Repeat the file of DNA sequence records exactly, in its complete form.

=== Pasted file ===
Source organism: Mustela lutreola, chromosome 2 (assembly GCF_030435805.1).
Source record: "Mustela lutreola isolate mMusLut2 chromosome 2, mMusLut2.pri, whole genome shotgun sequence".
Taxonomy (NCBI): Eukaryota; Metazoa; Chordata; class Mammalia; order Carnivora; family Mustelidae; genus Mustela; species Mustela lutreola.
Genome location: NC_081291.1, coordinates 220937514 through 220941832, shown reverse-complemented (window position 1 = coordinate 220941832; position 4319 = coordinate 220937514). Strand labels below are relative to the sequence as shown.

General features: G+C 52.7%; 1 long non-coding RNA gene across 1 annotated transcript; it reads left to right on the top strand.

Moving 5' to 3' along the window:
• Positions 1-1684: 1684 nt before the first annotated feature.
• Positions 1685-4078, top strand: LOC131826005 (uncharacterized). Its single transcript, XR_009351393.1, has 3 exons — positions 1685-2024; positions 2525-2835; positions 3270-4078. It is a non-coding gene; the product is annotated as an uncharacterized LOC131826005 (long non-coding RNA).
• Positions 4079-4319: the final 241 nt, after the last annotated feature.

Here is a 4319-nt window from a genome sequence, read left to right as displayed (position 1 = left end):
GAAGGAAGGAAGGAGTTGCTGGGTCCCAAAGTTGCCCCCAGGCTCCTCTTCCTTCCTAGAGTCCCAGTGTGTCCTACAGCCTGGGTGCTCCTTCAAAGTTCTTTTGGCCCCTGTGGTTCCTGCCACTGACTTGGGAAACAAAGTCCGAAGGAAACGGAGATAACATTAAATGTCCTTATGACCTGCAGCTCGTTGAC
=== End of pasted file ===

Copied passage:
Source organism: Mustela lutreola, chromosome 2 (assembly GCF_030435805.1).
Source record: "Mustela lutreola isolate mMusLut2 chromosome 2, mMusLut2.pri, whole genome shotgun sequence".
Taxonomy (NCBI): Eukaryota; Metazoa; Chordata; class Mammalia; order Carnivora; family Mustelidae; genus Mustela; species Mustela lutreola.
Genome location: NC_081291.1, coordinates 220937514 through 220941832, shown reverse-complemented (window position 1 = coordinate 220941832; position 4319 = coordinate 220937514). Strand labels below are relative to the sequence as shown.

General features: G+C 52.7%; 1 long non-coding RNA gene across 1 annotated transcript; it reads left to right on the top strand.

Moving 5' to 3' along the window:
• Positions 1-1684: 1684 nt before the first annotated feature.
• Positions 1685-4078, top strand: LOC131826005 (uncharacterized). Its single transcript, XR_009351393.1, has 3 exons — positions 1685-2024; positions 2525-2835; positions 3270-4078. It is a non-coding gene; the product is annotated as an uncharacterized LOC131826005 (long non-coding RNA).
• Positions 4079-4319: the final 241 nt, after the last annotated feature.

Here is a 4319-nt window from a genome sequence, read left to right as displayed (position 1 = left end):
GAAGGAAGGAAGGAGTTGCTGGGTCCCAAAGTTGCCCCCAGGCTCCTCTTCCTTCCTAGAGTCCCAGTGTGTCCTACAGCCTGGGTGCTCCTTCAAAGTTCTTTTGGCCCCTGTGGTTCCTGCCACTGACTTGGGAAACAAAGTCCGAAGGAAACGGAGATAACATTAAATGTCCTTATGACCTGCAGCTCGTTGAC